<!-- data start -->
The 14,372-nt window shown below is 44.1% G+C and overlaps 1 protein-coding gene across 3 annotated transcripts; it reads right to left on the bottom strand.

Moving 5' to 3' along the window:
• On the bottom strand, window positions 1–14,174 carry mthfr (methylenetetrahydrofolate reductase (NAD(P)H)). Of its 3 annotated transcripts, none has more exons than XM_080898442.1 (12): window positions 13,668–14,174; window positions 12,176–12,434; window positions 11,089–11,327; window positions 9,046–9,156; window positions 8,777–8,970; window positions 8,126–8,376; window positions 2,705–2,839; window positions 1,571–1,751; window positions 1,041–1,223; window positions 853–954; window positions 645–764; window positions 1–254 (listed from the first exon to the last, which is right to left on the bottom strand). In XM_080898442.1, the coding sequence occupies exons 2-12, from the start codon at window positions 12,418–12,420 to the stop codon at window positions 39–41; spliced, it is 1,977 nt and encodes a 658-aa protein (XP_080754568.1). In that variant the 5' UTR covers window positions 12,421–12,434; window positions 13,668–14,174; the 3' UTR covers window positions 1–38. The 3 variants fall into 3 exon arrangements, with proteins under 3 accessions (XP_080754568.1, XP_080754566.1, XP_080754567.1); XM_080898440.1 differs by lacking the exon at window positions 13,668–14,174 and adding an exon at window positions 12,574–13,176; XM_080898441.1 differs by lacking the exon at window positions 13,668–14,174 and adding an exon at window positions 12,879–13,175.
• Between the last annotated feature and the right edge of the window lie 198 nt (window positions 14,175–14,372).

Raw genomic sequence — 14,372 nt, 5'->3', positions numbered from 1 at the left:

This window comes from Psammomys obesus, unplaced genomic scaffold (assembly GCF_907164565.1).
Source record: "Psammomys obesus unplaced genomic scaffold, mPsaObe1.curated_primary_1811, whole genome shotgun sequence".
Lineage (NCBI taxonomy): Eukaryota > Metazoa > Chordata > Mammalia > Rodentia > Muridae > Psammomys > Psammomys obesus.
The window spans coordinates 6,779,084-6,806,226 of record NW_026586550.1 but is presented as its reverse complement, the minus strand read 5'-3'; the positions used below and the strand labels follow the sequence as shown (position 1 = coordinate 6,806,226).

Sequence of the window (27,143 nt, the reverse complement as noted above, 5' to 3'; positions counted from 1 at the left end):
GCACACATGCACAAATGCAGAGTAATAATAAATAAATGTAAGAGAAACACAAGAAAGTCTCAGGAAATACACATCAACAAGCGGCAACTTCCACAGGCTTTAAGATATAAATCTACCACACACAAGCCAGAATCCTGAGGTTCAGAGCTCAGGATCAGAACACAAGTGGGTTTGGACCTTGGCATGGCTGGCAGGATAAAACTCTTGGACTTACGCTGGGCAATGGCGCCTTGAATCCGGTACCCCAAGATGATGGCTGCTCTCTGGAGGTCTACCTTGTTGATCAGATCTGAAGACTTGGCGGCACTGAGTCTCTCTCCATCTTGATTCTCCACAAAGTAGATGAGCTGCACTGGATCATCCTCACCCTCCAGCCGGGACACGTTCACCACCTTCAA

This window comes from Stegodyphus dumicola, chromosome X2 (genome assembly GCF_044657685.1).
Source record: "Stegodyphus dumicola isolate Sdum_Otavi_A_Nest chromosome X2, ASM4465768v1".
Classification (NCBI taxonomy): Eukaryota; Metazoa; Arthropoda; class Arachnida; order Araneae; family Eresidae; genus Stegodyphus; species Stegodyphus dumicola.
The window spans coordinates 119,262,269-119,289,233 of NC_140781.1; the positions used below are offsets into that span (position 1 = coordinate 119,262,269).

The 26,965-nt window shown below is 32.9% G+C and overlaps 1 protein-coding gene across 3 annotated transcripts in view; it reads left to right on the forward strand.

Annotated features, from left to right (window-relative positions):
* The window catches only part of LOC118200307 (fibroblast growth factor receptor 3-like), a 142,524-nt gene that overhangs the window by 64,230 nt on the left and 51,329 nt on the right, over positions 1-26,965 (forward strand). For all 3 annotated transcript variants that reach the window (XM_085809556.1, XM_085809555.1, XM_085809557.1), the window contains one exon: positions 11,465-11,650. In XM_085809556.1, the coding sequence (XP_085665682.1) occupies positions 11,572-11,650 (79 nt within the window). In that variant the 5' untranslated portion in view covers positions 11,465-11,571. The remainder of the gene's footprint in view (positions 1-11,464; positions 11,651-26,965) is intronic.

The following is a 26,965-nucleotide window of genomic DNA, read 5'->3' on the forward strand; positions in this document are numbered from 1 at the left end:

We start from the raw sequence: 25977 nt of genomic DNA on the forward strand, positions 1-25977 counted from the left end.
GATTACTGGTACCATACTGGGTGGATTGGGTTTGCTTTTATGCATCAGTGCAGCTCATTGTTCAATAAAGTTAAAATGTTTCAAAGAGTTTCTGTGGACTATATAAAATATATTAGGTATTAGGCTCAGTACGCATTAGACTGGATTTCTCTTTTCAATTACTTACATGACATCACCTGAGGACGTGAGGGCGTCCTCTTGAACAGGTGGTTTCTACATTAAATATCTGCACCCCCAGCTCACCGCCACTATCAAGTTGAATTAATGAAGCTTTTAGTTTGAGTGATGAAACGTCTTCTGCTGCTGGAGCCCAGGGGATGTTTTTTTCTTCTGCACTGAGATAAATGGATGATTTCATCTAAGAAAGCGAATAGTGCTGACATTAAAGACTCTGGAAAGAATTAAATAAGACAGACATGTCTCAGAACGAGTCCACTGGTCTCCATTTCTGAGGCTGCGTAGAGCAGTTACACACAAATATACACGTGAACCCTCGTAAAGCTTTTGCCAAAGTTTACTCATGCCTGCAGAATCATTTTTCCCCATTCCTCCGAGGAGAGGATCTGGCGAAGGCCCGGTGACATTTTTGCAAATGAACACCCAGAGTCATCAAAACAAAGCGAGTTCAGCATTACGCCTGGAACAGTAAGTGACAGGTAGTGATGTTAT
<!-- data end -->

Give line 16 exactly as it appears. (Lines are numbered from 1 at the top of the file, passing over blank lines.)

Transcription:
The 26,965-nt window shown below is 32.9% G+C and overlaps 1 protein-coding gene across 3 annotated transcripts in view; it reads left to right on the forward strand.